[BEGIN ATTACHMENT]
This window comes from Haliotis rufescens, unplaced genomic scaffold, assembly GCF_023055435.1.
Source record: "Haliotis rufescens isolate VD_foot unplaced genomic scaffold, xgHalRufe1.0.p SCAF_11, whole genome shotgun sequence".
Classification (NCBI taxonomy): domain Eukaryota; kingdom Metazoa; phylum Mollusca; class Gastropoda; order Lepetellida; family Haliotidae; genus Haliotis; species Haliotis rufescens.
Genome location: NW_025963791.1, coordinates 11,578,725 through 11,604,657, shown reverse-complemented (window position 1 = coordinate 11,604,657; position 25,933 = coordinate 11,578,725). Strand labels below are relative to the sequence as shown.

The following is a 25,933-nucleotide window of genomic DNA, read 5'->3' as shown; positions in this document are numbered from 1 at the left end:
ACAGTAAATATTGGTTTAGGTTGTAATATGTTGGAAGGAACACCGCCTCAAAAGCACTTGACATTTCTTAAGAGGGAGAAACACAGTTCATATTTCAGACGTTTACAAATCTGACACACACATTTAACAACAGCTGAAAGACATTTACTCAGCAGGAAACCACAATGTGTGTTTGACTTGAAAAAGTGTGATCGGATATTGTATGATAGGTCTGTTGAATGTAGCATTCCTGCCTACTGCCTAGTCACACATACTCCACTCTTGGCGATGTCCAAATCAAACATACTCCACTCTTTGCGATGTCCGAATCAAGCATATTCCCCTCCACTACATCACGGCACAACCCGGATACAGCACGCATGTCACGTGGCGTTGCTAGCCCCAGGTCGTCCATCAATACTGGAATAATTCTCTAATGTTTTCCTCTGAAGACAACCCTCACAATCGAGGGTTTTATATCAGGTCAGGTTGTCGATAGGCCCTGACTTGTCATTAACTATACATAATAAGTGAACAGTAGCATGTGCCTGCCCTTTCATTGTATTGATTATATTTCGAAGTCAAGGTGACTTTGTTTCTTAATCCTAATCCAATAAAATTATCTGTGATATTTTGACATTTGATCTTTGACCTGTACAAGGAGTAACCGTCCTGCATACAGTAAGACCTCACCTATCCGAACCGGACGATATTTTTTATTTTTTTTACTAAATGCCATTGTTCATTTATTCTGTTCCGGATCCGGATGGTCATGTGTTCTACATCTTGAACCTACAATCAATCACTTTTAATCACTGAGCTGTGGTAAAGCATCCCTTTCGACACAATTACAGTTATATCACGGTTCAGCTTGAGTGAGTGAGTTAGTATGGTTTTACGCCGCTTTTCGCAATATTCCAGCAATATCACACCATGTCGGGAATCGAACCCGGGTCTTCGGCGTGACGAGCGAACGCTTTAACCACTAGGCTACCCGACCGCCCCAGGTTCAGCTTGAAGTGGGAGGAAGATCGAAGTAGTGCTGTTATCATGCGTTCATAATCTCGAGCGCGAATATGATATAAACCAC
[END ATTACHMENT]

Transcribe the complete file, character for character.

This window comes from Haliotis rufescens, unplaced genomic scaffold, assembly GCF_023055435.1.
Source record: "Haliotis rufescens isolate VD_foot unplaced genomic scaffold, xgHalRufe1.0.p SCAF_11, whole genome shotgun sequence".
Classification (NCBI taxonomy): domain Eukaryota; kingdom Metazoa; phylum Mollusca; class Gastropoda; order Lepetellida; family Haliotidae; genus Haliotis; species Haliotis rufescens.
Genome location: NW_025963791.1, coordinates 11,578,725 through 11,604,657, shown reverse-complemented (window position 1 = coordinate 11,604,657; position 25,933 = coordinate 11,578,725). Strand labels below are relative to the sequence as shown.

The following is a 25,933-nucleotide window of genomic DNA, read 5'->3' as shown; positions in this document are numbered from 1 at the left end:
ACAGTAAATATTGGTTTAGGTTGTAATATGTTGGAAGGAACACCGCCTCAAAAGCACTTGACATTTCTTAAGAGGGAGAAACACAGTTCATATTTCAGACGTTTACAAATCTGACACACACATTTAACAACAGCTGAAAGACATTTACTCAGCAGGAAACCACAATGTGTGTTTGACTTGAAAAAGTGTGATCGGATATTGTATGATAGGTCTGTTGAATGTAGCATTCCTGCCTACTGCCTAGTCACACATACTCCACTCTTGGCGATGTCCAAATCAAACATACTCCACTCTTTGCGATGTCCGAATCAAGCATATTCCCCTCCACTACATCACGGCACAACCCGGATACAGCACGCATGTCACGTGGCGTTGCTAGCCCCAGGTCGTCCATCAATACTGGAATAATTCTCTAATGTTTTCCTCTGAAGACAACCCTCACAATCGAGGGTTTTATATCAGGTCAGGTTGTCGATAGGCCCTGACTTGTCATTAACTATACATAATAAGTGAACAGTAGCATGTGCCTGCCCTTTCATTGTATTGATTATATTTCGAAGTCAAGGTGACTTTGTTTCTTAATCCTAATCCAATAAAATTATCTGTGATATTTTGACATTTGATCTTTGACCTGTACAAGGAGTAACCGTCCTGCATACAGTAAGACCTCACCTATCCGAACCGGACGATATTTTTTATTTTTTTTACTAAATGCCATTGTTCATTTATTCTGTTCCGGATCCGGATGGTCATGTGTTCTACATCTTGAACCTACAATCAATCACTTTTAATCACTGAGCTGTGGTAAAGCATCCCTTTCGACACAATTACAGTTATATCACGGTTCAGCTTGAGTGAGTGAGTTAGTATGGTTTTACGCCGCTTTTCGCAATATTCCAGCAATATCACACCATGTCGGGAATCGAACCCGGGTCTTCGGCGTGACGAGCGAACGCTTTAACCACTAGGCTACCCGACCGCCCCAGGTTCAGCTTGAAGTGGGAGGAAGATCGAAGTAGTGCTGTTATCATGCGTTCATAATCTCGAGCGCGAATATGATATAAACCAC